Working-Class Hero

Going Against the Contemporary Grain With Saul Fletcher

Though he wound up working with two of that city's most respected young fashion photographers, David Sims and Juergen Teller, Fletcher has nothing good to say about the experience. "It drove me absolutely around the fucking bend. I used to have me dinner in a different room; I couldn't bear to be around it. The money, the waste. They treat you like shit; everybody's got an ego. I hated it, but I did it." He met his wife, Miranda, who still does makeup for photo shoots, in the course of his work, but in the end assisting only frustrated him. "I knew I could take pictures. That's what I should be doing—pictures for meself." In 1995, in the sobering aftermath of a drunken fight that almost landed him in jail, he quit fashion and began doing just that.

His early photos were stark, taut, enigmatic, and not so different in spirit from the antifashion pictures that were beginning to fill the more avant-garde magazines. Five of them turned up, along with work by Teller, Sims, Catherine Opie, Steven Meisel, Nan Goldin, Cindy Sherman, and other art and fashion photographers, in Camilla Nickerson and Neville Wakefield's definitively of-the-moment 1996 book, Fashion. But even before that book came out, Fletcher, against all odds, had gotten himself a gallery in New York. "I just walked around to every gallery," he says, amazed at his own determined cluelessness. "I honestly thought that was how you did it." But he clicked immediately with Anton Kern, son of the painter Georg Baselitz, who says Fletcher's work "changed my world."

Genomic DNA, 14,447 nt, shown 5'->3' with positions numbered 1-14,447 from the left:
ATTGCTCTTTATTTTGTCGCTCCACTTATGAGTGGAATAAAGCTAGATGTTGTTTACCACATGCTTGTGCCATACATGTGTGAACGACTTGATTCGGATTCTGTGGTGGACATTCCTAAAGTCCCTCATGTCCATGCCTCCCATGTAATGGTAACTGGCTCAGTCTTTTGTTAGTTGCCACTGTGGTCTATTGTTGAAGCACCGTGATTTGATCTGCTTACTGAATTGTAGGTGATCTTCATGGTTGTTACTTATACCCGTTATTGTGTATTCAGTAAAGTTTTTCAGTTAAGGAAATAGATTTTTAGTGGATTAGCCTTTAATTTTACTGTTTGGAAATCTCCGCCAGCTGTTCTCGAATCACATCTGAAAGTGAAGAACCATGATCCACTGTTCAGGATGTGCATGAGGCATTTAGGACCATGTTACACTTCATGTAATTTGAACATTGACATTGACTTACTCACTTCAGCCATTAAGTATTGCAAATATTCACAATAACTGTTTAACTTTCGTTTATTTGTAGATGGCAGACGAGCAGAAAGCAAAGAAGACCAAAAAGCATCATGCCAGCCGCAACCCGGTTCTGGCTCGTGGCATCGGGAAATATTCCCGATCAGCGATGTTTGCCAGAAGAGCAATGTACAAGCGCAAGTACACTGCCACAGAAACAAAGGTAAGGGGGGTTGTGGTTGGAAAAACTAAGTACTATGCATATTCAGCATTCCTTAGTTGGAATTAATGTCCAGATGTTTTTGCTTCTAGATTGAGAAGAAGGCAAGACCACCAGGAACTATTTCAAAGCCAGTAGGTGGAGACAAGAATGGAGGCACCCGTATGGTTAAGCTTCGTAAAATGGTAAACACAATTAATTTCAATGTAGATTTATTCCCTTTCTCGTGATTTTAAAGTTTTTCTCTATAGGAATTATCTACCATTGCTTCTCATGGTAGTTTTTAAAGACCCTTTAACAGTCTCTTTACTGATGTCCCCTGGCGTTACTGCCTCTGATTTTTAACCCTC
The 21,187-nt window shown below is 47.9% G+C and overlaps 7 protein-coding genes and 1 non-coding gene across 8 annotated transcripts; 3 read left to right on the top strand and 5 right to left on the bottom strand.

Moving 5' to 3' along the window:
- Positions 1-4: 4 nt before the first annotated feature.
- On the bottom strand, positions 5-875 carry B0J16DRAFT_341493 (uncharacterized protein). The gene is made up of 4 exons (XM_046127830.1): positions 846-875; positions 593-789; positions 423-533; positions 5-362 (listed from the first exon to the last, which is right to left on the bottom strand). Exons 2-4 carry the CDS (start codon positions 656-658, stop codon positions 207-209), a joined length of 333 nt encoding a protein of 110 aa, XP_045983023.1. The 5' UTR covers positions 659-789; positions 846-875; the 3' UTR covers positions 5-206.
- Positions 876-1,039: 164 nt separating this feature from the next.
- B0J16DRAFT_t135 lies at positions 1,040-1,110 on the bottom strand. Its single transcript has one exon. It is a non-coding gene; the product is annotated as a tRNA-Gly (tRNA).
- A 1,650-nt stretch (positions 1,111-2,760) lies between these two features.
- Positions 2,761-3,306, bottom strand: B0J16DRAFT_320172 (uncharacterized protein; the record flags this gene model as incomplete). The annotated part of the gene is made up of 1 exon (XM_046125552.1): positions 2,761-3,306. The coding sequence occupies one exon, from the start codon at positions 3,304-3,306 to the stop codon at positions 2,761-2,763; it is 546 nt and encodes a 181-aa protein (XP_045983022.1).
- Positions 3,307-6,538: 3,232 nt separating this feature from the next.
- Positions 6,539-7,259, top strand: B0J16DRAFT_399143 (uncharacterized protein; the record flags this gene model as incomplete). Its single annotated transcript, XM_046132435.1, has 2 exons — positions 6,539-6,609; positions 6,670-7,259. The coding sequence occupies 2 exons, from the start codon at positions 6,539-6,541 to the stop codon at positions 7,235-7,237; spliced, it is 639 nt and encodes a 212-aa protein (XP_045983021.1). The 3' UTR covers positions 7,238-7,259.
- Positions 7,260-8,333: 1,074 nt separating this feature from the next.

Peering into a parallel universe: Untitled No. 123 (2000)
photo: courtesy Anton Kern Gallery, NY
Peering into a parallel universe: Untitled No. 123 (2000)

Making photographs has never been easy for Fletcher; he works slowly and methodically, sketching everything beforehand, and conceives of his shows as a whole. Orchestrating images is, for him, "like writing songs for a record: Is it going to fit on this album or not?" For now, he's especially pleased to have produced 23 pictures in 12 months (three didn't make the final cut at Kern). "That's one a fortnight," he says. "It's like double the usual." Having accomplished that, he's ready to relinquish his studio and proceed with the renovation; Miranda wants the space for a bedroom, and, anyway, he says, "I'm not sentimental. It's served its purpose." Which was not exclusively photographic: "I've really done some thinking," Fletcher says, his voice softening. "I guess I'm trying to get things out and work things through."

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